Lessons from the Winter Olympics

Jonny Coleman

5 min read

Pyeongchang Provides Another Cautionary Tale for LA 2028

The Pyeongchang Winter Olympics came and went with a resounding "huh?" The coverage ran the gamut from bizarre to contradictory to incoherent, from "Is this going to lead to nuclear war or eternal peace?" to "Is Lindsey Vonn gonna fall?"

The fanfare was antiseptic and the seventeen day events' dominant narratives were banal. The attendance and broadcast numbers were underwhelming. There was more development of the rather dull Russian doping narrative, but otherwise, journalists oddly opined at how "boring" and scandal-free they were. But the realities lurking just off camera during and sometimes in plain view, point to a string of failures that have plagued the Olympics, both Summer and Winter, for many years and which do not bode well for Angelenos in 2028.

Spontaneity and political protest inside the Games were in short supply but controversies and protest outside the Games were not. What was actually lacking was more robust coverage of all the ways in which this year's Winter Olympics were a failure both to the host city and, by extension, the people who live in these cities. NBC's coverage was milquetoast, often veering into self-parody of American ignorance.

For starters, the Pyeongchang Games saw local politicians fully abandoning any environmental promises made during the bidding process once the Games came to town. The grossest example was razing an ancient forest and turning it into a ski run. Because the politicians who broker these public-private partnerships are rarely accountable by rule of law, they can just renege on any promises they made to cement the deal. We see this happen again and again and again.

The Pyeongchang Games also went wildly over budget, to the tune of almost $6 billion over the original estimated cost. But, then again, going wildly over budget is the Olympic norm. What's perhaps saddest about all this waste is the argument that it's "innovative" to build a stadium for a one time use and not just overwhelmingly unnecessary and destructive. The Pyeongchang Games also exploited thousands of volunteers, many of whom quit or protested. Likewise, Tokyo is trying to keep its costs down by not paying highly specialized volunteers, like interpreters.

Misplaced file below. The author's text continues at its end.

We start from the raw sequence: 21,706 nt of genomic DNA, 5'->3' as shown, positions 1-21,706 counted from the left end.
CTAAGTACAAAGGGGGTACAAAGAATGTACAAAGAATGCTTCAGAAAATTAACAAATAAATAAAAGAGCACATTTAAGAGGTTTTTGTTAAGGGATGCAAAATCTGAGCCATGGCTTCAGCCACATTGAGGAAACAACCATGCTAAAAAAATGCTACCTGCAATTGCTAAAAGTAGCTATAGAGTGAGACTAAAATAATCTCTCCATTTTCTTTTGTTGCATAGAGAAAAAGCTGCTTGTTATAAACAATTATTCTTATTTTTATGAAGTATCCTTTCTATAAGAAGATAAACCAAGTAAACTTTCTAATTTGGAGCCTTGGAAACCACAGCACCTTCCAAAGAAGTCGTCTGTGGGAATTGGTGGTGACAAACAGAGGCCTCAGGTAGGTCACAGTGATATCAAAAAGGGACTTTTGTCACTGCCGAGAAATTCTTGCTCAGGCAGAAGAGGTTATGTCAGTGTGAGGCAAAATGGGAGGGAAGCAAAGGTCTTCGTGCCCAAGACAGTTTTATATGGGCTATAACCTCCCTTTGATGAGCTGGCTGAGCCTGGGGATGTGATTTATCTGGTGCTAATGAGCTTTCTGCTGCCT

What should really alarm Californians of all political persuasions is that the Tokyo 2020 Olympics appear as if they will be going over budget by about $14 billion ( from $6B to $20B), and we've still got a few years to go there. How over budget will the LA 2028 Olympics go? We have no idea, because there still is somehow no budget for the LA plan, and City Hall essentially handed the IOC a blank check, so now the public is on the hook for overages, regardless of how high they skyrocket.

That matters because LA already has a funding and diversion resource problem, of course. There's always enough money for projects as long as they involve the cops or corporations (public-private partnerships, anyone?) but never enough for housing, education, medicine or other social services. Of the $1.2B approved for Measure HHH, it seems inevitable that a large chunk of that will go to law enforcement, who already get almost $2B a year (twice what Measure HHH hopes to recoup over a decade). If the games go several billion dollars over budget, this will essentially undo decades-long legacy mega-projects like HHH that are still inadequate at "fixing" homelessness. The realignment of financial priorities around the Olympics makes absolutely no sense and exposes our politicians' clear hypocrisies. It favors an event for wealthy tourists over the needs of Angelenos, across all axes. Anthony Rendon couldn't sign off on SB562 because it wasn't financially sound, but he could endorse the Olympics, even though it's budgetless and therefore the definition of irrational financial brinkmanship. It's absurd and an affront to our intelligence, and they're banking on the fact that people largely aren't paying attention.